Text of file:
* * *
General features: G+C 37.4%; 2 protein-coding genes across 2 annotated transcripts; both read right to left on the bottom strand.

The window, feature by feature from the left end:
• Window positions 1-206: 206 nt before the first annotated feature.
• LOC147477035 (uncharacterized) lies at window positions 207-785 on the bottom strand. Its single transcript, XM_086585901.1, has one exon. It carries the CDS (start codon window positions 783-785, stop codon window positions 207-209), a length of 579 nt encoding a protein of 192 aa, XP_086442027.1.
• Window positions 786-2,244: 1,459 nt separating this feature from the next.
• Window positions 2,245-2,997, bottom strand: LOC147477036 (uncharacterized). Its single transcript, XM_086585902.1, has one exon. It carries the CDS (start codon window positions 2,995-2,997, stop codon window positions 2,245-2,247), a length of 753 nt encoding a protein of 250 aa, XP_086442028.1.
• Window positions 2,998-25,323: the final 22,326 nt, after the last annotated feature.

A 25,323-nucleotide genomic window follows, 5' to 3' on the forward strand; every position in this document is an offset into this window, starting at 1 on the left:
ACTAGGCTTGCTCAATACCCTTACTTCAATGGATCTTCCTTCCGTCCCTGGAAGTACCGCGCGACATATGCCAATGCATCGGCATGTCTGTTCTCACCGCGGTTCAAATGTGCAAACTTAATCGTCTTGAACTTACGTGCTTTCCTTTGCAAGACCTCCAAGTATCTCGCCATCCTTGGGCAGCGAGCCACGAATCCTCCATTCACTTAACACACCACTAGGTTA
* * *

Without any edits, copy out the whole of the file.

General features: G+C 37.4%; 2 protein-coding genes across 2 annotated transcripts; both read right to left on the bottom strand.

The window, feature by feature from the left end:
• Window positions 1-206: 206 nt before the first annotated feature.
• LOC147477035 (uncharacterized) lies at window positions 207-785 on the bottom strand. Its single transcript, XM_086585901.1, has one exon. It carries the CDS (start codon window positions 783-785, stop codon window positions 207-209), a length of 579 nt encoding a protein of 192 aa, XP_086442027.1.
• Window positions 786-2,244: 1,459 nt separating this feature from the next.
• Window positions 2,245-2,997, bottom strand: LOC147477036 (uncharacterized). Its single transcript, XM_086585902.1, has one exon. It carries the CDS (start codon window positions 2,995-2,997, stop codon window positions 2,245-2,247), a length of 753 nt encoding a protein of 250 aa, XP_086442028.1.
• Window positions 2,998-25,323: the final 22,326 nt, after the last annotated feature.

A 25,323-nucleotide genomic window follows, 5' to 3' on the forward strand; every position in this document is an offset into this window, starting at 1 on the left:
ACTAGGCTTGCTCAATACCCTTACTTCAATGGATCTTCCTTCCGTCCCTGGAAGTACCGCGCGACATATGCCAATGCATCGGCATGTCTGTTCTCACCGCGGTTCAAATGTGCAAACTTAATCGTCTTGAACTTACGTGCTTTCCTTTGCAAGACCTCCAAGTATCTCGCCATCCTTGGGCAGCGAGCCACGAATCCTCCATTCACTTAACACACCACTAGGTTA